For more than five decades research scientists investigating the Antarctic and the Antarctic (Southern) Ocean–which are vital repositories of frozen records that reveal eons worth of data on oxygen and carbon levels, plant and animal life, mineral deposits, temperature and topography that help science understand current global warming and climate change–have recorded an unidentifiable sound. Submarine personnel first recorded the sound in the 1960s and, thinking the sound was like the quack of a duck, called it the “bio-duck.”
Bio-Duck Minke Whale
Prior to the announcement on 23 April 2014 in Biology Letters, no one knew what the bio-duck was. Some speculation was that the sound was submarines in the waters or an oceano-graphic phenomenon or mystery fish. Denise Risch of NOAA’s Northeast Fisheries Science Center (NEFSC) has announced that the bio-duck is the minke whale . No one knew that the minke whale inhabited the Southern Ocean waters across higher (So. hemisphere, colder) and lower (So. hemisphere, warmer) latitudes during the austral winter months, which is when the bio-duck sound is primarily heard.
Minke whale have been reported in all seas from Norway to Brazil to Japan to South Africa to Australia beginning from 800 B.C.E when they are first mentioned in a written source in Norway. The minke became the target of contemporary whale hunters after the overhunting of large whales species, like the blue and fin whales, and have been hunted by Japan, Norway, Iceland, and South Korea in recent decades. A small whale species, the minke is the smallest rorqual or “great whale.” Like other rorquals, the minke is streamlined, with a pointed head and small pointed fins. Minke come in two varieties: the Common minke of Northern waters and the Antarctic minke of Southern waters.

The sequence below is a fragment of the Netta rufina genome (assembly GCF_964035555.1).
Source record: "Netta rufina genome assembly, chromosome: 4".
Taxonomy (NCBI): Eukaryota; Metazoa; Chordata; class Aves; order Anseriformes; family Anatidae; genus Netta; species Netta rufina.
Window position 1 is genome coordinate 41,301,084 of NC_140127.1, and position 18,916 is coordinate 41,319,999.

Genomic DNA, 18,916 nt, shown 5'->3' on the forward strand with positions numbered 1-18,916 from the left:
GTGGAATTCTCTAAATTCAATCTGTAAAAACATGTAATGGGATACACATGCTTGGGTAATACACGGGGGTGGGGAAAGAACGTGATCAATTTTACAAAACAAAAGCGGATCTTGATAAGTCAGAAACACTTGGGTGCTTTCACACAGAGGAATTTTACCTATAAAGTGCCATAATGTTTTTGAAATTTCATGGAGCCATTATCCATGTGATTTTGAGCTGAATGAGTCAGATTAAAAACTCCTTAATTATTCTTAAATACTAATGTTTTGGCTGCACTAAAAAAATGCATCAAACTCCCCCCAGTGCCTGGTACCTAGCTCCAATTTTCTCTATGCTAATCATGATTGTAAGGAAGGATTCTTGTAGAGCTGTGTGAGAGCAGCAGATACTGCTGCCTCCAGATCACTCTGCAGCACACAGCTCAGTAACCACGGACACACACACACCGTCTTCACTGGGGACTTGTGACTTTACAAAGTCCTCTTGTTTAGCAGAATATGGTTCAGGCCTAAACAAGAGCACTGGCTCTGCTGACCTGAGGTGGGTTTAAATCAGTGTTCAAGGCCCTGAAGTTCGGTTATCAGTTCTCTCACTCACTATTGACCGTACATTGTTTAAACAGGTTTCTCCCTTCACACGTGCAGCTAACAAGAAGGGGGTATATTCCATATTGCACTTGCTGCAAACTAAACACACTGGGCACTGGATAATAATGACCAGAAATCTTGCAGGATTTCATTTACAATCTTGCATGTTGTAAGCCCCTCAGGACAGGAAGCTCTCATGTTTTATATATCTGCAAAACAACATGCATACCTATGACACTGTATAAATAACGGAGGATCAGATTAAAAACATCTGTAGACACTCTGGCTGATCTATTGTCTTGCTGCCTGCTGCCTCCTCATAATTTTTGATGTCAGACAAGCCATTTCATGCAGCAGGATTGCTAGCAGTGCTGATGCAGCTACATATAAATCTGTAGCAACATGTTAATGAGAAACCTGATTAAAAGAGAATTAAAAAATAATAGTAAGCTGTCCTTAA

Wintering Antarctic Minke
Mystery surrounded the bio-duck sound because it was not known that during the migratory austral (southern hemisphere) winter season, a large population of Antarctic minke remained throughout the winter in the ice-covered Antarctic Ocean while others migrated to lower southern hemisphere latitudes to winter in warmer waters.
Minke Acoustic Tags
The breakthrough came after February 2013 when Risch’s NEFSC international research team deployed acoustic tags on two Antarctic minke whales in the locale of the Western Antarctic Peninsula in Wilhelmina Bay. The analysis, led by Risch, and comparisons to archived sounds of the year’s worth of collected acoustic data–recordings of “a series of pulses in a highly repetitive pattern”–led to the discovery that the mysterious bio-duck was the sound of the minke whale, not submarines, oceano-graphic phenomenon or mystery fish.
Minke in the Unstable Antarctic Region
Unraveling the bio-duck mystery leads to unraveling a greater mystery. Little is known of the Antarctic minke’s habits. As Risch says: “We don’t know very much about this species, but now, using passive acoustic monitoring, we have an opportunity to change that, especially in remote areas of the Antarctic and Southern Ocean.” Now, Antarctic minke whales can be monitored in a broader range of territories. Since the Antarctic minke is an inhabitant of the Antarctic region, it is thought by the researchers to be critical to learn more of its habits because the region is both geographically unstable , with “rapidly changing sea-ice conditions,” and politically unstable , with “contentious lethal sampling efforts and international legal actions.”
Acoustic Recordings of Bio-Duck . Credit: Denise Risch, NEFSC/NOAA.
Shelley Dawicki. ” Scientists Identify Source of Mysterious Low-Frequency Sound Heard for Decades in the Southern Ocean .” National Oceanic and Atmospheric Administration Fisheries Service and Northeast Fisheries Science Center at Woods Hole Laboratory.
Denise Risch, et al. ” Mysterious bio-duck sound attributed to the Antarctic minke whale .” Biology Letters, Royal Society Publishing. 2014.
” Minke whale .” Wikipedia.
” Minke whale .” Wikipedia.